Kabindra Shahi | Pokhara: Champions of protected areas claim that they are popular policy instruments in the global fight for the conservation of biodiversity and ecosystem. Conservation of biodiversity is the equally celebrated success story of the protected areas.
Some studies, however, conclude that protected areas are setting only acreage goals but without adequately safeguarding biodiversity, and its high time for the upgrading of the protected areas to conserve wild biodiversity. Let alone the actual biodiversity conservation, protected areas contribute effectively to the livelihood of residents.
High densities of impoverished populace, grossly dependent upon agriculture and forest resources, often resides around the protected areas specifically in the developing countries. There is an increasing debate on whether, or not, the protected areas are helpful in alleviating poverty.
Progress made till date
Signatory nations to the Convention on Biological Diversity work to meet their target of covering under its sway the 17 percent terrestrial and 10 percent marine protected areas by 2020. To that end, the global network of the protected areas is exponentially increasing- particularly in the last three decades, the majority in so-called “developing” countries, clearly indicating the likelihood of achievement of that target.
Nepal is already ahead in the game and in number with protected areas covering 23.39% of total land. Does this make us proud? Beyond this, however, the targets are numerical. Mere handfuls are seriously bothered with the hard work of stakeholders and resource requirements of actually protecting them- while unforeseen negative repercussion it will bring with it, seems completely neglected.
Over time, the shift in paradigm in conservation modalities have been witnessed, making many flavors of the protected areas from very strict to multiple-use ones. Concurrently, there has been an increased consensus that conservation policy, at the very least, must ‘‘do no harm” to the local populations. However, growing evidence suggests that nothing has notably changed for those poor.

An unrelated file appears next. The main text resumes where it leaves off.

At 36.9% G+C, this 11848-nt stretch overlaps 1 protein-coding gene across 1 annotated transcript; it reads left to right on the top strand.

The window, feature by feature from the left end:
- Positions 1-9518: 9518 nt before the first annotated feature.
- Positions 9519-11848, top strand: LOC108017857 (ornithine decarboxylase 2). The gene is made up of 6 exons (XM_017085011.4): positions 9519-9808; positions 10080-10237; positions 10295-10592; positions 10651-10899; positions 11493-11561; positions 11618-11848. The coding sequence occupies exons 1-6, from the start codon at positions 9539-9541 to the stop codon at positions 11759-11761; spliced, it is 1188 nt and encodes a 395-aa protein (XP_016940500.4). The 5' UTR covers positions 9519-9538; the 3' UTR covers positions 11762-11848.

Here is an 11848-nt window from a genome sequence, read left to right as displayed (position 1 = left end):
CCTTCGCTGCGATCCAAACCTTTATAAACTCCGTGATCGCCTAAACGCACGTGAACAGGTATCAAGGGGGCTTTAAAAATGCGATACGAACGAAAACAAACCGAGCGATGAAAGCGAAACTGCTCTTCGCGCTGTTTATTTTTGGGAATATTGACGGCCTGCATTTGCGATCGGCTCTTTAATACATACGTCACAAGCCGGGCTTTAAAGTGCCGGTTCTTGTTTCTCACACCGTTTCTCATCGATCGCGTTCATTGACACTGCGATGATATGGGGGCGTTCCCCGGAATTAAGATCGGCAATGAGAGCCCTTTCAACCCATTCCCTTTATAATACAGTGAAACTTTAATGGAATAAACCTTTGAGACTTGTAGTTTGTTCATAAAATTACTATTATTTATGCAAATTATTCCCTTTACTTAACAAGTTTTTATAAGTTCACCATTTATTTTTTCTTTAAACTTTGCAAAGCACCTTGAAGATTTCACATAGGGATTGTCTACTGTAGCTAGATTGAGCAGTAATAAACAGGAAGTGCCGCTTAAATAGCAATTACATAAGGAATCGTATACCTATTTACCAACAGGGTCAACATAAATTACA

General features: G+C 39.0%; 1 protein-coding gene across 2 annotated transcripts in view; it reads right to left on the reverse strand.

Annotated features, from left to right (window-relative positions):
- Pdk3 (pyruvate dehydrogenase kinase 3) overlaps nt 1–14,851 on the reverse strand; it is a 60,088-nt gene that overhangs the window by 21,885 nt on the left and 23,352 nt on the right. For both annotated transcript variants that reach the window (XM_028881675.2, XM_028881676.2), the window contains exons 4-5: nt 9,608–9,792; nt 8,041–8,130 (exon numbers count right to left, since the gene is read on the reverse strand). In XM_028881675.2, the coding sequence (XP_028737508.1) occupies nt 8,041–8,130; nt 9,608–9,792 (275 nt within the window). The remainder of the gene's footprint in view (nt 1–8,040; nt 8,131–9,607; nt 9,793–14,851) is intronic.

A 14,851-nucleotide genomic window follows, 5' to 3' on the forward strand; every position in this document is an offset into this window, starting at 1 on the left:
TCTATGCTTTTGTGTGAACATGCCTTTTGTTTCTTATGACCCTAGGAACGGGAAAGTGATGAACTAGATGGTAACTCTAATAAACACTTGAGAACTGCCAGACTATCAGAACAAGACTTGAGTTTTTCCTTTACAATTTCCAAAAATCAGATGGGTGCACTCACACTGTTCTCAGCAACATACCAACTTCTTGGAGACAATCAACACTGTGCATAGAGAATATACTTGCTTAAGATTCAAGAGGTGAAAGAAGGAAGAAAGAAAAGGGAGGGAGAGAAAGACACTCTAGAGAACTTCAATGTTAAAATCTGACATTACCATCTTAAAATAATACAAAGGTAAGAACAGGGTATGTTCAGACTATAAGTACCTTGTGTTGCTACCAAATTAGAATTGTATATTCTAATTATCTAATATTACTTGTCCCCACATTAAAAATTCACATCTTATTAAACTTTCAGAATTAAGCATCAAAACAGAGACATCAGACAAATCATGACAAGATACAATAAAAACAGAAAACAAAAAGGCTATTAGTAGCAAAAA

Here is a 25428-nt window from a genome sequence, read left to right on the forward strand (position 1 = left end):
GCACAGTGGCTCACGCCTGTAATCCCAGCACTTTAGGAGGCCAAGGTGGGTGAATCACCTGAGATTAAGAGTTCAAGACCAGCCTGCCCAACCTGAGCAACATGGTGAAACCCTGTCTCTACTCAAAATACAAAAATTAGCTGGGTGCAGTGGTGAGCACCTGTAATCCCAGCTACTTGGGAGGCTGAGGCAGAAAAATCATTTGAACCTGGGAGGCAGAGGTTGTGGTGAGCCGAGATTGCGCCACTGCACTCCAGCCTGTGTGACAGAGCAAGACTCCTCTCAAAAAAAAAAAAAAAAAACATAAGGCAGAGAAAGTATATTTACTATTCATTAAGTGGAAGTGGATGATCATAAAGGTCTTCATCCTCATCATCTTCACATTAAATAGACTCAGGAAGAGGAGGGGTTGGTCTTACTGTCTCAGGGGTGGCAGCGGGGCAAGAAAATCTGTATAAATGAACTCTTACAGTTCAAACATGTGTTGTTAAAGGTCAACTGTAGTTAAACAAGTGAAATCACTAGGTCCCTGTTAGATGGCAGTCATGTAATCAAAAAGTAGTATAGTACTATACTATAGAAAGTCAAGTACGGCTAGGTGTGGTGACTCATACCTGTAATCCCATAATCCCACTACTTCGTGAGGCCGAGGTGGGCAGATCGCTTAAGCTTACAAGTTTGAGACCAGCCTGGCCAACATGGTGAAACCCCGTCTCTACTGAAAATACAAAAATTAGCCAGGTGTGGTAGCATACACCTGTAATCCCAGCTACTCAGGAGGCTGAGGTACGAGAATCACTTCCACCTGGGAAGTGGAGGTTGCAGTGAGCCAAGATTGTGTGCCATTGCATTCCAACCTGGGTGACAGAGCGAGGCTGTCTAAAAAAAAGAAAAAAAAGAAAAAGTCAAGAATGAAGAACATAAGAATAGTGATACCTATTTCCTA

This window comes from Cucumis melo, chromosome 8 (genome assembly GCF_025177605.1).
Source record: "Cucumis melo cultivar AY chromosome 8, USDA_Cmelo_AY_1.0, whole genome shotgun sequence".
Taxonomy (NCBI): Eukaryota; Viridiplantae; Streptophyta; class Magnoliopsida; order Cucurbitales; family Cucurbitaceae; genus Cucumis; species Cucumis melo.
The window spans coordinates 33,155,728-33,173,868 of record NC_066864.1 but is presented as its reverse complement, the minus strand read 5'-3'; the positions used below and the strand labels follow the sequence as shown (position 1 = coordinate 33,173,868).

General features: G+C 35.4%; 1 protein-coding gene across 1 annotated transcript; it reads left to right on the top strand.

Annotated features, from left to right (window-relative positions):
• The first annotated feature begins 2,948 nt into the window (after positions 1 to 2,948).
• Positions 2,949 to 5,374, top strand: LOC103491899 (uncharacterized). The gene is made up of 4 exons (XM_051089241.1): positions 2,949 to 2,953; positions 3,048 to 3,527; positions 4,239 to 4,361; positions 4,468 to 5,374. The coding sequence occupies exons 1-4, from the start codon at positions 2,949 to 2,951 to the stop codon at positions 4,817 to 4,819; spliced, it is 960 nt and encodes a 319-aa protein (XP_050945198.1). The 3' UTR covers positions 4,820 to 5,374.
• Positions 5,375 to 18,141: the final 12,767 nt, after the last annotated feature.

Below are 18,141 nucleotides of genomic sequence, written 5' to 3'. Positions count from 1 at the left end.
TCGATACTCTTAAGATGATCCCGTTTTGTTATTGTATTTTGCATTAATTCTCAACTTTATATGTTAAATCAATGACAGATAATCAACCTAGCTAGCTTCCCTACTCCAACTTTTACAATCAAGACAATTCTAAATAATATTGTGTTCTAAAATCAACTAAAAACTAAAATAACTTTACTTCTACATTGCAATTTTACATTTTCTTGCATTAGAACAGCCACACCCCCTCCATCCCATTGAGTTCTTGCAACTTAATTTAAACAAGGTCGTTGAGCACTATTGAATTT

Relatively fewer people receive direct financial incomes from tourism. While on the flip slide, a majority experience high restriction to forest resources and also human-wildlife conflict. In addition, there are higher proportions of the rich getting tourism drawing direct benefits from hotels, homestays, shops and nature guides among others as compared to those poor and from the middle-class.
Significantly, a higher proportion of poor reported experiencing wildlife damage than rich. This reveals one important and valid point, though not a comprehensive picture, those poor households, relying heavily on park resources, are the ones most affected by park policies and benefit least from conservation intervention.
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Most vulnerable communities around the protected areas have largely had to fend for themselves and the benefit-sharing mechanism is not at all fair. Sadly, this is not the outcome anticipated while crafting such ambitious programs.
The elite and influential sweep away the benefits. Outsiders reap the most while locals get a trivial share. Poor matter the least. Most of those marginalized believe that the park has accrued more losses than benefits on them. Understandably, anyone would support conservation sustainably only if conservation supports their livelihood. “They say that we must conserve wildlife but I am not sure if I must conserve it,” said a poor landless woman who dwells around one such Nepalese protected area. Such dilemmas can dampen the momentum of the conservation. How can ‘true’ conservation progress happen when direct benefits from the park are skewed towards the rich while the most affected population of the poor continues to pay the price of conservation?
Many paradigm shifts are being called for. And also, stress is laid on people-participation. The operational mechanism of protected areas in Nepal is more rhetorical than pragmatic. Regardless of being a model in conservation success, Nepal still remains largely unsuccessful in the debate of protected areas and poverty alleviation.
It seems like more of conservationists, park managers and planners believe that the core business of protected areas is conservation, not poverty reduction. This could lead to the same as the previous situation of the protected areas became paper-parks rather than performing parks: a consequence of the exclusion of people in management and in effective decisionmaking.
Call for a new discourse
Amidst all these shortcomings, debate-driven heated issues call for a new discourse in the protected area paradigm as a rights-based approach to conservation, which truly places people at heart of conservation, particularly those poor. This approach can deliver a greater share of the benefits of conservation to the poor, thereby strengthening popular support for protected areas in the long-run.